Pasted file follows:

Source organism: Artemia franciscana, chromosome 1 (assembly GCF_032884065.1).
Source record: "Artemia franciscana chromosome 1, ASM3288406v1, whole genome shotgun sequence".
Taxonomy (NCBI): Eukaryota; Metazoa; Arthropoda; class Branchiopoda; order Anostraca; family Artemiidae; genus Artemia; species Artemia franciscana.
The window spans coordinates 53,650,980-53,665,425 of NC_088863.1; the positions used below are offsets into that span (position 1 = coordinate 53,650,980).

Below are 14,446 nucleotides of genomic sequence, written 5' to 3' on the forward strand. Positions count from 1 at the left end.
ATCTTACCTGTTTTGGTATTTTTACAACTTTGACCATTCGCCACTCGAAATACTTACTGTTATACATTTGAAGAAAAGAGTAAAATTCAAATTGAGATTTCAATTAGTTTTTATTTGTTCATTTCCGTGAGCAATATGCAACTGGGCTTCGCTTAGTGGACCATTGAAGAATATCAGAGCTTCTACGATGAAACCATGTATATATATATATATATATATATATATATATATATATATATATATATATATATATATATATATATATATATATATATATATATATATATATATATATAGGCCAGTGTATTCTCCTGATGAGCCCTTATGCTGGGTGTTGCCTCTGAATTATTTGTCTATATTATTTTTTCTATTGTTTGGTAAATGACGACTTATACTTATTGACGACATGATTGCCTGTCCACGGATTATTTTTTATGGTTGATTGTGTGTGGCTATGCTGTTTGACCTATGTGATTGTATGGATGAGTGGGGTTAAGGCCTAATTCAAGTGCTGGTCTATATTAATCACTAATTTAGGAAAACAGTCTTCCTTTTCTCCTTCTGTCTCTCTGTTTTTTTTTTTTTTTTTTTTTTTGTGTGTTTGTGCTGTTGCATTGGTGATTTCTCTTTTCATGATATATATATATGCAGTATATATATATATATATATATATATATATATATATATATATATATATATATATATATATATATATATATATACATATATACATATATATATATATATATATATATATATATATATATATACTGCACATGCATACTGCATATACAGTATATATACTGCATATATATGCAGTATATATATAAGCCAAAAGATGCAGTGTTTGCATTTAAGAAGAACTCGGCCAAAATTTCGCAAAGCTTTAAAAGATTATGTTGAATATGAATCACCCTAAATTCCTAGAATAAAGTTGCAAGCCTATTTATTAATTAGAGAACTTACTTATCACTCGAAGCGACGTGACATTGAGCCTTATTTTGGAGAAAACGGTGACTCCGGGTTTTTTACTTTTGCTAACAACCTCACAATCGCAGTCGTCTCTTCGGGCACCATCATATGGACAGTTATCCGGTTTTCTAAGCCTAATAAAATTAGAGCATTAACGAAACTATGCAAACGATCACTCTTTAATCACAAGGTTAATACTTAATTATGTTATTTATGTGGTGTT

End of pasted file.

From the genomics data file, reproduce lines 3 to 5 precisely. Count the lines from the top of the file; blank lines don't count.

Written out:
Taxonomy (NCBI): Eukaryota; Metazoa; Arthropoda; class Branchiopoda; order Anostraca; family Artemiidae; genus Artemia; species Artemia franciscana.
The window spans coordinates 53,650,980-53,665,425 of NC_088863.1; the positions used below are offsets into that span (position 1 = coordinate 53,650,980).

Below are 14,446 nucleotides of genomic sequence, written 5' to 3' on the forward strand. Positions count from 1 at the left end.